First responders faced with danger in winter weather

HASTINGS, Neb. (KSNB) - When winter weather strikes first responders are there when drivers lose control. But every time they pull over to the side of the road to help they are put at risk.

“Well the main danger is when we are responding to calls with red lights and sirens, that people don't move over out of the way,” Trooper Matthew Maus said. “All people have to do is move over into the right lane as we are coming down a four lane or move on to the shoulder as we are coming through.”

The Nebraska State Patrol responded to over 200 weather related calls last weekend during the snowfall. That includes nearly 50 crashes which some included large trucks on busy highways and sections of the interstate.

Firefighters also have to navigate icy city streets and side roads to respond to calls.

“If it's really icy or really snowing we are going to have to shut off lights, sirens, stuff like that,” Hastings Firefighter Paramedic Joseph Hermann said. “We are going to have to reduce our speed so we can get there safely.”

The Hastings Fire Department averages about 11 calls a day and potentially more during the winter due to ice and snow. They say many people don't take the time to slow down on icy roads.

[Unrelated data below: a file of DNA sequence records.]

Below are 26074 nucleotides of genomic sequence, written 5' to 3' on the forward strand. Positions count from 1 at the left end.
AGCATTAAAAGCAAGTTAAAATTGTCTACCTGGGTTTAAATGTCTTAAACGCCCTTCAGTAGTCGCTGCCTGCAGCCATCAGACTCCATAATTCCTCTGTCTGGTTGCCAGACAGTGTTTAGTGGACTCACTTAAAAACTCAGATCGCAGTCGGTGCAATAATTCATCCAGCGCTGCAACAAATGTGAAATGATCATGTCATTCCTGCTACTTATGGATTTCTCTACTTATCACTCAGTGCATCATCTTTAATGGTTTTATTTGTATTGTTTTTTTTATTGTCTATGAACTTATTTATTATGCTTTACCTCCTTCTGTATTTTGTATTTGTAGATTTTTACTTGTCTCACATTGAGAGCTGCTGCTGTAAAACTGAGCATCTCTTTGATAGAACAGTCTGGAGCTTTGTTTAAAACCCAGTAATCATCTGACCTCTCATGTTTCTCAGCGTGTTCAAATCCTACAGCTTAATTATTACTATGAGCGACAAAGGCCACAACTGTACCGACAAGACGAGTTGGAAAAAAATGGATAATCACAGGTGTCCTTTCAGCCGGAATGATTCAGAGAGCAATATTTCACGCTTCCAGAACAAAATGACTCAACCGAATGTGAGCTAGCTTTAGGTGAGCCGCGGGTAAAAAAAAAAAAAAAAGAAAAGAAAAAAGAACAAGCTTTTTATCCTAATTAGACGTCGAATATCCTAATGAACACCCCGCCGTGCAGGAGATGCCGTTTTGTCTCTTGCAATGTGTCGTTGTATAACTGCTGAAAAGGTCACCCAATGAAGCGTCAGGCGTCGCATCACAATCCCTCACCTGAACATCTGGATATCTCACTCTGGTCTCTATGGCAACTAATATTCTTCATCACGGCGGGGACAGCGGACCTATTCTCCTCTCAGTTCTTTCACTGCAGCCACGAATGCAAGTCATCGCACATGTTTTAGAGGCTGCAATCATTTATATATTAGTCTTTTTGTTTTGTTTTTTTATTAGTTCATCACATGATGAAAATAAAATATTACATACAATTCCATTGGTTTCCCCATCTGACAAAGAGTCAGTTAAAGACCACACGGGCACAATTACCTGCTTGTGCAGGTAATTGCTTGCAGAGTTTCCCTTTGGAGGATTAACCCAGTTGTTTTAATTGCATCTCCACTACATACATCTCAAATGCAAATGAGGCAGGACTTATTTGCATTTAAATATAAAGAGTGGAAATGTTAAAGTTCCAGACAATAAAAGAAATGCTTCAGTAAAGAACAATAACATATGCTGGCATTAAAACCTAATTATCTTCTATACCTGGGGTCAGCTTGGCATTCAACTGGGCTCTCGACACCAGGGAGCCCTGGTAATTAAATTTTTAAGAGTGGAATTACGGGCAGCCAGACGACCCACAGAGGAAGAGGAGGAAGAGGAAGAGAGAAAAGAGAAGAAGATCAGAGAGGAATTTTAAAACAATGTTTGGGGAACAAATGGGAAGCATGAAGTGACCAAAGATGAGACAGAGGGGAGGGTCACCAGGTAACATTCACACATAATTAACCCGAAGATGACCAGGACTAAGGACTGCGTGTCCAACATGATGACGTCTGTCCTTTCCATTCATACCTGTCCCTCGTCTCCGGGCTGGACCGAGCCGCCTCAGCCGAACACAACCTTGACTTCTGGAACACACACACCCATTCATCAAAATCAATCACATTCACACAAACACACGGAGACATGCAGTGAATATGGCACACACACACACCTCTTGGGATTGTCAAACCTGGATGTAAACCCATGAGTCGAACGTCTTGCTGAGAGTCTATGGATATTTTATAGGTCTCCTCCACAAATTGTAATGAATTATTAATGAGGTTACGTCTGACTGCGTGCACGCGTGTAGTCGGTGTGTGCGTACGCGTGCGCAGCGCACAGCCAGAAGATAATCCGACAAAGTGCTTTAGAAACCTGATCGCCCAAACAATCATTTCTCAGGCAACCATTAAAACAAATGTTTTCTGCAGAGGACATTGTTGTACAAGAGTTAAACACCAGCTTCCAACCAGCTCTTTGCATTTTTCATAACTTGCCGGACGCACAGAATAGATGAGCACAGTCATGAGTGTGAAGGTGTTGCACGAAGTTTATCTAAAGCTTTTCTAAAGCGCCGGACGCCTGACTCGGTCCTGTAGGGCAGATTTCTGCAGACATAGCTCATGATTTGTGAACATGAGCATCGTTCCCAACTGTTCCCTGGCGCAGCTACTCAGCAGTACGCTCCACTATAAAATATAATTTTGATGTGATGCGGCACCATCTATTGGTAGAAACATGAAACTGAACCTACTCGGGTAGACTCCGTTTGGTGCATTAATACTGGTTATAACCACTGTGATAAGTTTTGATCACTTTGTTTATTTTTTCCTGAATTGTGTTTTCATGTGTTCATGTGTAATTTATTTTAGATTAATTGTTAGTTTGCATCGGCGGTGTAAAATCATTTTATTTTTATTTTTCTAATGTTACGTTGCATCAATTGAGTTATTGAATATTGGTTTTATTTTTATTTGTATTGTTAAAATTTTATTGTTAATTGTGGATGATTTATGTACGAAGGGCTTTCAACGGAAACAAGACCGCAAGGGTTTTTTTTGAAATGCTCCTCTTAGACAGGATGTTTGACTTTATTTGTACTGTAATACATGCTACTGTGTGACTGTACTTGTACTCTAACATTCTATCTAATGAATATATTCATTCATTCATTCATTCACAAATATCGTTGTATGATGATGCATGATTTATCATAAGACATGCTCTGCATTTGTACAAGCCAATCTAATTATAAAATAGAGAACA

“They don't leave themselves enough time to respond to get where they're going,” Trooper Maus said. “You should add at least 10 to 15 minutes to your normal routine.”

If a driver has to be on the road during poor weather, troopers urge people to slow down. Firefighters ask people to give them plenty of room on the road to get to their calls and if you do slide off into a ditch don't try to get back onto the roadway.

“We'd rather pull you out safely than you do something that's going to cause an accident and injure yourself or other parties,” Trooper Maus said.

Troopers want to remind people that when they have their red lights on that means everyone should move out of the way.